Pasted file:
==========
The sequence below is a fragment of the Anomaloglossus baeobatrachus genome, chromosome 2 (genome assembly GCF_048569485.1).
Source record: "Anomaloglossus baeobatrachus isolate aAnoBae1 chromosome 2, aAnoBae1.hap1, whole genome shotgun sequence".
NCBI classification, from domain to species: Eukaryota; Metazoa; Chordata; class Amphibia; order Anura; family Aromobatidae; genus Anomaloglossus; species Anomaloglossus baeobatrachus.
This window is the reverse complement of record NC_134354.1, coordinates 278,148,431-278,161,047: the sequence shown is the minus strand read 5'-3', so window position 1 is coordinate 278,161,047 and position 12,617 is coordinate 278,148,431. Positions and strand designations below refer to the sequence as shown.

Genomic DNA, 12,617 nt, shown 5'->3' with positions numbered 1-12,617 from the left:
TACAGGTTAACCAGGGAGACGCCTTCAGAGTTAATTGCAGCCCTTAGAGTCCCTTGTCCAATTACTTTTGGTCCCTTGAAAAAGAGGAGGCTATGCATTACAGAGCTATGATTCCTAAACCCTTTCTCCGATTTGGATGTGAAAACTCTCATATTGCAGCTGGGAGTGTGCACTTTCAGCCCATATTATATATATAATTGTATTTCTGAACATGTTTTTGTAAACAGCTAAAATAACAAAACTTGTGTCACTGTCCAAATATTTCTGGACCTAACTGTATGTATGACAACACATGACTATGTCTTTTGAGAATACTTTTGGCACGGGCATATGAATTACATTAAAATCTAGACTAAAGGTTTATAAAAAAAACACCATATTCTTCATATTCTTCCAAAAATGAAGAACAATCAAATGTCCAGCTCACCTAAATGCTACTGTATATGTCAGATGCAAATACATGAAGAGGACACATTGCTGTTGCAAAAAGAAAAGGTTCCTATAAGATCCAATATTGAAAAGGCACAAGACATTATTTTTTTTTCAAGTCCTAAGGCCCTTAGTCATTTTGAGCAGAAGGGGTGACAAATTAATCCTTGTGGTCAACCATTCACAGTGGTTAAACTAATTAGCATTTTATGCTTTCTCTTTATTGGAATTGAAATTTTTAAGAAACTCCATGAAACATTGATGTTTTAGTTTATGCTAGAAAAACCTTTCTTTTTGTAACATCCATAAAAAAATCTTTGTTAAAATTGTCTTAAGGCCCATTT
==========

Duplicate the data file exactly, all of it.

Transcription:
The sequence below is a fragment of the Anomaloglossus baeobatrachus genome, chromosome 2 (genome assembly GCF_048569485.1).
Source record: "Anomaloglossus baeobatrachus isolate aAnoBae1 chromosome 2, aAnoBae1.hap1, whole genome shotgun sequence".
NCBI classification, from domain to species: Eukaryota; Metazoa; Chordata; class Amphibia; order Anura; family Aromobatidae; genus Anomaloglossus; species Anomaloglossus baeobatrachus.
This window is the reverse complement of record NC_134354.1, coordinates 278,148,431-278,161,047: the sequence shown is the minus strand read 5'-3', so window position 1 is coordinate 278,161,047 and position 12,617 is coordinate 278,148,431. Positions and strand designations below refer to the sequence as shown.

Genomic DNA, 12,617 nt, shown 5'->3' with positions numbered 1-12,617 from the left:
TACAGGTTAACCAGGGAGACGCCTTCAGAGTTAATTGCAGCCCTTAGAGTCCCTTGTCCAATTACTTTTGGTCCCTTGAAAAAGAGGAGGCTATGCATTACAGAGCTATGATTCCTAAACCCTTTCTCCGATTTGGATGTGAAAACTCTCATATTGCAGCTGGGAGTGTGCACTTTCAGCCCATATTATATATATAATTGTATTTCTGAACATGTTTTTGTAAACAGCTAAAATAACAAAACTTGTGTCACTGTCCAAATATTTCTGGACCTAACTGTATGTATGACAACACATGACTATGTCTTTTGAGAATACTTTTGGCACGGGCATATGAATTACATTAAAATCTAGACTAAAGGTTTATAAAAAAAACACCATATTCTTCATATTCTTCCAAAAATGAAGAACAATCAAATGTCCAGCTCACCTAAATGCTACTGTATATGTCAGATGCAAATACATGAAGAGGACACATTGCTGTTGCAAAAAGAAAAGGTTCCTATAAGATCCAATATTGAAAAGGCACAAGACATTATTTTTTTTTCAAGTCCTAAGGCCCTTAGTCATTTTGAGCAGAAGGGGTGACAAATTAATCCTTGTGGTCAACCATTCACAGTGGTTAAACTAATTAGCATTTTATGCTTTCTCTTTATTGGAATTGAAATTTTTAAGAAACTCCATGAAACATTGATGTTTTAGTTTATGCTAGAAAAACCTTTCTTTTTGTAACATCCATAAAAAAATCTTTGTTAAAATTGTCTTAAGGCCCATTT